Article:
Roald Dahl was one of the authors who dominated my childhood reading which makes sense as he is one of the most celebrated children’s authors of the 20th century. I spent a lot of time deep in a few of his books, seeing bits of myself in his protagonists. But this is my goodbye to him. Dahl was an unrepentant bigot. He was profoundly anti-Semitic, perpetuating harmful tropes and falsehoods for years in his public statements and books. Dahl is also easily read as a misogynistic writer, in large part due to the openly misogynistic theme of The Witches. in this book women are demonized for dressing up, feminizing their appearances, and framed as monsters lurking inside seemingly sweet and complacent disguises. Its lurking right in the book’s blurb: This is about real witches. Real witches don’t ride around on broomsticks. They don’t even wear black cloaks and hats. They are vile, cunning, detestable creatures who disguise themselves as nice, ordinary ladies.
So why read this then? Read Harder has a task this year to read an award-winning book from the year you were born and The Witches won the Whitbread Award for Children’s Novel in 1983. The award is now known as the Costa Book Awards and are a set of annual literary awards recognizing English-language books by writers based in Britain and Ireland. The awards are more populist than some of the other major awards, being awarded for both for high literary merit but also for works that are enjoyable reading and whose aim is to convey the enjoyment of reading to the widest possible audience. The awards are separated into six categories: Biography, Children’s Books, First Novel, Novel, Poetry, and Short Story.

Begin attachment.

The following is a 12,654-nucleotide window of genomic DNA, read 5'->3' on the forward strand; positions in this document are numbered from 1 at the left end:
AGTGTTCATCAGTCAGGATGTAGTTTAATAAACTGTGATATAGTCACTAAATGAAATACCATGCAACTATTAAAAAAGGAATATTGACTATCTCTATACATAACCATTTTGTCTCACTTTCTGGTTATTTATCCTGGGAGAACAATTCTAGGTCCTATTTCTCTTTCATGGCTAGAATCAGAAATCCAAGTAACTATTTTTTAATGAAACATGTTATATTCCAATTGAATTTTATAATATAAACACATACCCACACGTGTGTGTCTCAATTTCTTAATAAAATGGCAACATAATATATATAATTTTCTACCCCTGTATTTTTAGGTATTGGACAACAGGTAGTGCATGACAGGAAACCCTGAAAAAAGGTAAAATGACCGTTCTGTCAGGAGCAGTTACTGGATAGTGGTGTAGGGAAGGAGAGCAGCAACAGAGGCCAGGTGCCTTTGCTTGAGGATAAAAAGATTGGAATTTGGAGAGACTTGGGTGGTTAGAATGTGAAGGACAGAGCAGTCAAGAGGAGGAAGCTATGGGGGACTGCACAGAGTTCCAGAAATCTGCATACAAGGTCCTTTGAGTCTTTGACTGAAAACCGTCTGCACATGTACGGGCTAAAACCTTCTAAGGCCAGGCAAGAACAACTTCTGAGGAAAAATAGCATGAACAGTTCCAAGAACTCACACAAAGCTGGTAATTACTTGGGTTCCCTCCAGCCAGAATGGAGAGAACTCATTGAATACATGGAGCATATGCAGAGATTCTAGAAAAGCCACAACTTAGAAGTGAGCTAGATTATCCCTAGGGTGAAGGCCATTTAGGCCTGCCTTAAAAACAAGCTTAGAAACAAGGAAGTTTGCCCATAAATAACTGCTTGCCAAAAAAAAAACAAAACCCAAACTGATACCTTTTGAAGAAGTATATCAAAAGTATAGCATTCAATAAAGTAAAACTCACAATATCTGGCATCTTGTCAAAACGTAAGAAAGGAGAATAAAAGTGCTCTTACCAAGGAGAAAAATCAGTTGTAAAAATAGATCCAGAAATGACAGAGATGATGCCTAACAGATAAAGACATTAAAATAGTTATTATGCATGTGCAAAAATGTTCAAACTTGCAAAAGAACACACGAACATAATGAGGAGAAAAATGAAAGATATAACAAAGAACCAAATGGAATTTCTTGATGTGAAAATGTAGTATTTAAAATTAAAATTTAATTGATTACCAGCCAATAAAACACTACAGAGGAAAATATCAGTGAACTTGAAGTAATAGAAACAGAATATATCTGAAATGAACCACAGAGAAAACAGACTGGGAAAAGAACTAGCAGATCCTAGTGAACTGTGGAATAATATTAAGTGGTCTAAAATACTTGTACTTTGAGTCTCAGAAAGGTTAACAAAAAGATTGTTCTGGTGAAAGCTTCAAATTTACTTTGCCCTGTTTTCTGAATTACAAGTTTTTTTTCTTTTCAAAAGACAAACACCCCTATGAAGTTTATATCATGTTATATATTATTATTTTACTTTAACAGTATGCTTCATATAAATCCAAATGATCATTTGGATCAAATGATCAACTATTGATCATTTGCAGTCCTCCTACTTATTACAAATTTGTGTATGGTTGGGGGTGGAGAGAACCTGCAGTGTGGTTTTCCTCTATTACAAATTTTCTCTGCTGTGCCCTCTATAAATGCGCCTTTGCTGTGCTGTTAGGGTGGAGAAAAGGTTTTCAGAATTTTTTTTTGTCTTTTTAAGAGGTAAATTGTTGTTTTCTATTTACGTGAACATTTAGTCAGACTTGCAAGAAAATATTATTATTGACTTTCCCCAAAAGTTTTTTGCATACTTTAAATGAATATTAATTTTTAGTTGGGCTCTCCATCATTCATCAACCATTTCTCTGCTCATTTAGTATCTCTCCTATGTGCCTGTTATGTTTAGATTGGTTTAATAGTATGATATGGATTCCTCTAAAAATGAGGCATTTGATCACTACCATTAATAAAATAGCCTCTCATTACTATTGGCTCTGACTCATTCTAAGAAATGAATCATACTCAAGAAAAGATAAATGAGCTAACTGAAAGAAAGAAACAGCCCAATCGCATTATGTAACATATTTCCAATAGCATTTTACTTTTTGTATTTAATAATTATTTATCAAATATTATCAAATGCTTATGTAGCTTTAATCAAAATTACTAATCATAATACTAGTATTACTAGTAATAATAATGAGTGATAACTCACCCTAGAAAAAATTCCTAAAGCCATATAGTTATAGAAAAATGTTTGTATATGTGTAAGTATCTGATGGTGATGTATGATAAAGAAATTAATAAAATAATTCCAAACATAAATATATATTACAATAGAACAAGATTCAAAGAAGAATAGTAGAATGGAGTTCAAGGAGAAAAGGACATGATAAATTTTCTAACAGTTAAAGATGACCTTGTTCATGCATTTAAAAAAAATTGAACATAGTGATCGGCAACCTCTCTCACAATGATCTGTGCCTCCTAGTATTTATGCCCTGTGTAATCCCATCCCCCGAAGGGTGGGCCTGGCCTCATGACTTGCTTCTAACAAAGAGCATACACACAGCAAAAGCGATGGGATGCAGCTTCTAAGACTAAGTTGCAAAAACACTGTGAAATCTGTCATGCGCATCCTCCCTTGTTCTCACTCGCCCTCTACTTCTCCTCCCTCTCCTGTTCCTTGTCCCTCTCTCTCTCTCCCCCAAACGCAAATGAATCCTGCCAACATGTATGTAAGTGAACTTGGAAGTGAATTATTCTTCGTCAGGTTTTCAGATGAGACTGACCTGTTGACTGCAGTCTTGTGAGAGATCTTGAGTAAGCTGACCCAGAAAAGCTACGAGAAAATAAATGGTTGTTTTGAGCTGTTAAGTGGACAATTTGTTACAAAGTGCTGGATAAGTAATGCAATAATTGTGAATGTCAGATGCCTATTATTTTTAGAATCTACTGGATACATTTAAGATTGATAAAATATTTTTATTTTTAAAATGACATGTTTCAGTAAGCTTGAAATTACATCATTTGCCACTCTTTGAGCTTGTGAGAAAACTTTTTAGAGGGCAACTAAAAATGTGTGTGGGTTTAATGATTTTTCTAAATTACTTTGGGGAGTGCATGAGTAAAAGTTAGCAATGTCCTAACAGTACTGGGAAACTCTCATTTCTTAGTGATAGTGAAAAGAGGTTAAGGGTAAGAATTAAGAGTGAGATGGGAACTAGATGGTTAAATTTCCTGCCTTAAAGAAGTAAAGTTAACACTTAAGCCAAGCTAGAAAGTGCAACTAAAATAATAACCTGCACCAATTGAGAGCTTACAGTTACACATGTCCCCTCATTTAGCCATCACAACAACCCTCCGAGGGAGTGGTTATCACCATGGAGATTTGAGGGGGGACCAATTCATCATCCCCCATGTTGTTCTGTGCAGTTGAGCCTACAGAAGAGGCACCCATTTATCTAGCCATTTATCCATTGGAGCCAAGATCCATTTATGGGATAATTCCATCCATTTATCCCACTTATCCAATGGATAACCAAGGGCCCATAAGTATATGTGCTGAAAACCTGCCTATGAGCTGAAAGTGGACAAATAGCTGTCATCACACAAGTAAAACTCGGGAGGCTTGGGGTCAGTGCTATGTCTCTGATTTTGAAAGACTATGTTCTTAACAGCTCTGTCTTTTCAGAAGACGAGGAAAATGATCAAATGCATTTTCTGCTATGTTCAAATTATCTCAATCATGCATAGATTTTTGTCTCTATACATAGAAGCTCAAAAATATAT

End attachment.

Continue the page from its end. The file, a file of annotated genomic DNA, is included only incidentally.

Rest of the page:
The award makes sense to me, in retrospect. The Witches is less about the plot than it is about a feeling: it features Dahl’s signature sense of things being terribly messy, unnatural, and unjust. Dahl has long fallen into the classic tradition of British children’s literature, showing the world as a cold place in which wonderful things like magic and human kindness are rare gems. Dahl’s stories depend upon their hyperbolic portraits of how people live for their fanciful appeal and their ability to speak directly to young children as I had felt spoken to thirty years ago.